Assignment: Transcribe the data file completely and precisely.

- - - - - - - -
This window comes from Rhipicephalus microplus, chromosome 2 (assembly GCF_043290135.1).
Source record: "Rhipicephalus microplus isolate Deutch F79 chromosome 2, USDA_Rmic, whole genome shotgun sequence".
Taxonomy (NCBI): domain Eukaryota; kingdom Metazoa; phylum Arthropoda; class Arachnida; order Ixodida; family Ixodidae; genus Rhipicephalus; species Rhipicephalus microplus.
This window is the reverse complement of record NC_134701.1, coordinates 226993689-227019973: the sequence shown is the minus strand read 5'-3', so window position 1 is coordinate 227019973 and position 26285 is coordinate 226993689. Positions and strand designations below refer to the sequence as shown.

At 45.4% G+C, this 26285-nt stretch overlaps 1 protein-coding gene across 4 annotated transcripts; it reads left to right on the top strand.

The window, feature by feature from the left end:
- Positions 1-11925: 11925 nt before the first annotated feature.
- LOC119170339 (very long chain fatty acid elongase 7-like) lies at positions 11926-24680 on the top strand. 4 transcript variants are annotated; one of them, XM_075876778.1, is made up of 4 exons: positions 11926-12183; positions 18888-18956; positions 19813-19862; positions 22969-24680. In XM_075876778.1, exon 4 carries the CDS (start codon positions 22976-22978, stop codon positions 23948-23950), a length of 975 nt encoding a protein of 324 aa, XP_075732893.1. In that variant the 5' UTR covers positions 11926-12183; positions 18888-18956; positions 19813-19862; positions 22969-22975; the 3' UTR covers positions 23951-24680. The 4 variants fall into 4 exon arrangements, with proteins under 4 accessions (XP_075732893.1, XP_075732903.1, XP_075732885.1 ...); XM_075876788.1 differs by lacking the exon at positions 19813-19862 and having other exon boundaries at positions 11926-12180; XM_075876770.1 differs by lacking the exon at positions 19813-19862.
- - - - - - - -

This window comes from Rhipicephalus microplus, chromosome 2 (assembly GCF_043290135.1).
Source record: "Rhipicephalus microplus isolate Deutch F79 chromosome 2, USDA_Rmic, whole genome shotgun sequence".
Taxonomy (NCBI): domain Eukaryota; kingdom Metazoa; phylum Arthropoda; class Arachnida; order Ixodida; family Ixodidae; genus Rhipicephalus; species Rhipicephalus microplus.
This window is the reverse complement of record NC_134701.1, coordinates 226993689-227019973: the sequence shown is the minus strand read 5'-3', so window position 1 is coordinate 227019973 and position 26285 is coordinate 226993689. Positions and strand designations below refer to the sequence as shown.

At 45.4% G+C, this 26285-nt stretch overlaps 1 protein-coding gene across 4 annotated transcripts; it reads left to right on the top strand.

The window, feature by feature from the left end:
- Positions 1-11925: 11925 nt before the first annotated feature.
- LOC119170339 (very long chain fatty acid elongase 7-like) lies at positions 11926-24680 on the top strand. 4 transcript variants are annotated; one of them, XM_075876778.1, is made up of 4 exons: positions 11926-12183; positions 18888-18956; positions 19813-19862; positions 22969-24680. In XM_075876778.1, exon 4 carries the CDS (start codon positions 22976-22978, stop codon positions 23948-23950), a length of 975 nt encoding a protein of 324 aa, XP_075732893.1. In that variant the 5' UTR covers positions 11926-12183; positions 18888-18956; positions 19813-19862; positions 22969-22975; the 3' UTR covers positions 23951-24680. The 4 variants fall into 4 exon arrangements, with proteins under 4 accessions (XP_075732893.1, XP_075732903.1, XP_075732885.1 ...); XM_075876788.1 differs by lacking the exon at positions 19813-19862 and having other exon boundaries at positions 11926-12180; XM_075876770.1 differs by lacking the exon at positions 19813-19862.